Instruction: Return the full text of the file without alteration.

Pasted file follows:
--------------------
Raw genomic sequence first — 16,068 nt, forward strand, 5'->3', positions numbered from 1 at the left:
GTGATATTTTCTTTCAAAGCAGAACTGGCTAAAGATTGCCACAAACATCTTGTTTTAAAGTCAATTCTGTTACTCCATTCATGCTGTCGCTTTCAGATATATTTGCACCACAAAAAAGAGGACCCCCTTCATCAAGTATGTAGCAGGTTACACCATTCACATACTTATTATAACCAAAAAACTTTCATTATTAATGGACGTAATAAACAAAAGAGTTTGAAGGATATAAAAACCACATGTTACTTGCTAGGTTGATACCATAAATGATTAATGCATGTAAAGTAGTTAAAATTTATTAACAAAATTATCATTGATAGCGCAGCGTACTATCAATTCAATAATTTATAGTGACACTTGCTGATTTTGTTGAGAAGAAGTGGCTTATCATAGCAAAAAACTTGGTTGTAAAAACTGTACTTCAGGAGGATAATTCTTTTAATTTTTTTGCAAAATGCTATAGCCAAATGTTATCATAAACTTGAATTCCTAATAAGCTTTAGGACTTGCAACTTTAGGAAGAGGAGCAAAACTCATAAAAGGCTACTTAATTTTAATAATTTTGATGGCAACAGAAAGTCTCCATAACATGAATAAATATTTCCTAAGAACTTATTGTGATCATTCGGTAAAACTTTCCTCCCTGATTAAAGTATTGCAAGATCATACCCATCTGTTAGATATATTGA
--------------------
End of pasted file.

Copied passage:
Raw genomic sequence first — 16,068 nt, forward strand, 5'->3', positions numbered from 1 at the left:
GTGATATTTTCTTTCAAAGCAGAACTGGCTAAAGATTGCCACAAACATCTTGTTTTAAAGTCAATTCTGTTACTCCATTCATGCTGTCGCTTTCAGATATATTTGCACCACAAAAAAGAGGACCCCCTTCATCAAGTATGTAGCAGGTTACACCATTCACATACTTATTATAACCAAAAAACTTTCATTATTAATGGACGTAATAAACAAAAGAGTTTGAAGGATATAAAAACCACATGTTACTTGCTAGGTTGATACCATAAATGATTAATGCATGTAAAGTAGTTAAAATTTATTAACAAAATTATCATTGATAGCGCAGCGTACTATCAATTCAATAATTTATAGTGACACTTGCTGATTTTGTTGAGAAGAAGTGGCTTATCATAGCAAAAAACTTGGTTGTAAAAACTGTACTTCAGGAGGATAATTCTTTTAATTTTTTTGCAAAATGCTATAGCCAAATGTTATCATAAACTTGAATTCCTAATAAGCTTTAGGACTTGCAACTTTAGGAAGAGGAGCAAAACTCATAAAAGGCTACTTAATTTTAATAATTTTGATGGCAACAGAAAGTCTCCATAACATGAATAAATATTTCCTAAGAACTTATTGTGATCATTCGGTAAAACTTTCCTCCCTGATTAAAGTATTGCAAGATCATACCCATCTGTTAGATATATTGA